Entry-level GPS with a widescreen display
Garmin's nuvi 255W has a similar design and user interface to most of the company's other GPS units. This is good news for consumers, as the ease of use and simple map display will please most.
- Compact design, ease of use and operation, Where Am I help menu, Australian text-to-speech voices, preloaded speed and red light camera alerts
- No Bluetooth, no FM transmitter, speaker volume lacks punch, unorthodox address input method, sluggish start-up time
While not offering any advanced features like Bluetooth, the nuvi 255W features text-to-speech technology and provides a solid combination of excellent navigation and ease of use.
Price$ 399.00 (AUD)
The 255W is compact and slim, though there are no real outstanding design features. The window mount follows the same format — a benefit should you use the unit in multiple vehicles. A power slide key is the only button on the unit, with other functions accessed through the touch screen. An SD card slot allows extra maps or other data to be uploaded, and a regular mini-USB connection handles charging and synchronising. A USB cable is included in the sales package.
The W in 255W stands for widescreen and the extra real estate is put to good use with clear maps and a simple but colourful user interface. It's not the best display we have seen, but for the price it is reasonably large and it does perform quite well in direct sunlight.
Garmin units are renowned for their ease of use and the 255W continues this trend. Menu items are accompanied by large boxes with text or clearly labelled icons. The main menu is very straightforward, with large icons for Where To and View Map, in addition to smaller icons for volume and tools.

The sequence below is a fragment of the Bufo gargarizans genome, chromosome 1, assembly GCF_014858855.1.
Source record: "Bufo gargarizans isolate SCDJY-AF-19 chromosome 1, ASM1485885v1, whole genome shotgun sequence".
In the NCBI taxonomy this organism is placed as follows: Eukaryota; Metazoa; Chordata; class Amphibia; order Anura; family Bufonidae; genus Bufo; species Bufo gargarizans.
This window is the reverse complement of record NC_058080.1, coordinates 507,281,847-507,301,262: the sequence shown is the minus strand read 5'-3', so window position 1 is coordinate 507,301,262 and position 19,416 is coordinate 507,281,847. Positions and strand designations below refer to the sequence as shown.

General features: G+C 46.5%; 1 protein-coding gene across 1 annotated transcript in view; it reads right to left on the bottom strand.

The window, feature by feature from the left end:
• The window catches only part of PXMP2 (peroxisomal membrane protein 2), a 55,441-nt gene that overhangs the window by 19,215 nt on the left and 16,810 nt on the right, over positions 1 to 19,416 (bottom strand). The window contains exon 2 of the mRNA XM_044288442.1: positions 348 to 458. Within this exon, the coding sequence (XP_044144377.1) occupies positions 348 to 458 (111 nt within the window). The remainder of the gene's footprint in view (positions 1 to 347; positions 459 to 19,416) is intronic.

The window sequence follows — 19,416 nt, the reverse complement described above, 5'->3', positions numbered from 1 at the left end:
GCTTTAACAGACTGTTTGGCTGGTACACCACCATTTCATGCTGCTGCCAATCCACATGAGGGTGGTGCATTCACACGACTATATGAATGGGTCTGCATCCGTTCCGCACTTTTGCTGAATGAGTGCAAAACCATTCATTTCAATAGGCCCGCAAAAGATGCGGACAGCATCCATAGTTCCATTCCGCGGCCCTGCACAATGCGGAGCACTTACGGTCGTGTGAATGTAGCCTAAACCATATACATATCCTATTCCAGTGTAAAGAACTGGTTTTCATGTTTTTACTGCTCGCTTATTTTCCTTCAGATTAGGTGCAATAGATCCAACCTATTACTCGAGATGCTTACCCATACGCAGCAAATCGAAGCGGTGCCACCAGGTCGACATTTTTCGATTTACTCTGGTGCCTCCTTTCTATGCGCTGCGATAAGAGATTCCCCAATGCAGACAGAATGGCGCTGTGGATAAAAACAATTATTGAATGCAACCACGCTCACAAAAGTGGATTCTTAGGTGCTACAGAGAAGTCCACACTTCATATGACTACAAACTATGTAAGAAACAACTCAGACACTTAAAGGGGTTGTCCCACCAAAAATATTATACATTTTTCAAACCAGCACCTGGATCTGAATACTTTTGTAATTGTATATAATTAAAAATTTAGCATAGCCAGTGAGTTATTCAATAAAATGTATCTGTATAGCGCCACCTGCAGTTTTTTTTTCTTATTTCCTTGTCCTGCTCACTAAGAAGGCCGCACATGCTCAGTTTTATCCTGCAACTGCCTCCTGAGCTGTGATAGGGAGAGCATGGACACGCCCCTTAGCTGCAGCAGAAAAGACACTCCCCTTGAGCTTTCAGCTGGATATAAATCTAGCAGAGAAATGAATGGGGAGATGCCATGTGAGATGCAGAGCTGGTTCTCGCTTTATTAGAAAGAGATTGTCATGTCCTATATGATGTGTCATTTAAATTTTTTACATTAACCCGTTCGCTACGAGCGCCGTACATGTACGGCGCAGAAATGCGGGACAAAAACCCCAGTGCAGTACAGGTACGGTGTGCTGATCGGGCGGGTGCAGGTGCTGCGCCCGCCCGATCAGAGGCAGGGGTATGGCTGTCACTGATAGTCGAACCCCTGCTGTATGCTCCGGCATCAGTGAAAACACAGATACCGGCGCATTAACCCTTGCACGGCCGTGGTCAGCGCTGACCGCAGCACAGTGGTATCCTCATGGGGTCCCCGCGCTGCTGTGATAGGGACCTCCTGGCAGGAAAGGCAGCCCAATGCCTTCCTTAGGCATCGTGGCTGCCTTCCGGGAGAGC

The nuvi 255W can navigate to a specific address, a Point of Interest (POI), a recent location, a specific junction or your favourites. Like most of the Garmin range, it also allows you to directly input a specific GPS coordinate and features Where Am I — a convenient menu that shows your exact latitude and longitude as well as the nearest junction. You can also quickly find the closest hospitals, police stations and petrol stations in case of emergency.
Navigating to an address is simple, but frustratingly Garmin still hasn't corrected the search order. Searches must be made in order of suburb, street number and then street name, but logic tells us that you should enter the street number after selecting the street and not before.
Despite its entry-level price point, the nuvi 255W includes text-to-speech technology, meaning it reads out street names. Two Australian text-to-speech voices (one male and one female) are included, and both pronounce most street names accurately. The volume is disappointing: the speaker lacks the punch of the speakers on many competing GPS units. Without the built-in FM transmitter seen in other Garmin models there is no real way around this issue.
The nuvi 255W comes preloaded with City Navigator Australia NT and includes more than 600,000 POIs. Speed and red light cameras are preloaded onto the unit, but school zones and other safety alerts have to be downloaded from the Garmin Web site and then uploaded onto the unit. Being an entry-level unit, the 255W lacks Bluetooth connectivity.
The nuvi 255W doesn't use the popular SiRF Star III GPS receiver; Garmin simply lists a receiver without providing further details. Thankfully, the unit's GPS performance is solid and rerouting times are in line with most other units. Our main complaint is reserved for the sluggish start-up time when you turn on the unit, an issue common with recent Garmin models.
Garmin rounds out the package by offering a number of extras, including a picture viewer, calculator, world clock and unit converter; it has no MP3 or video player.
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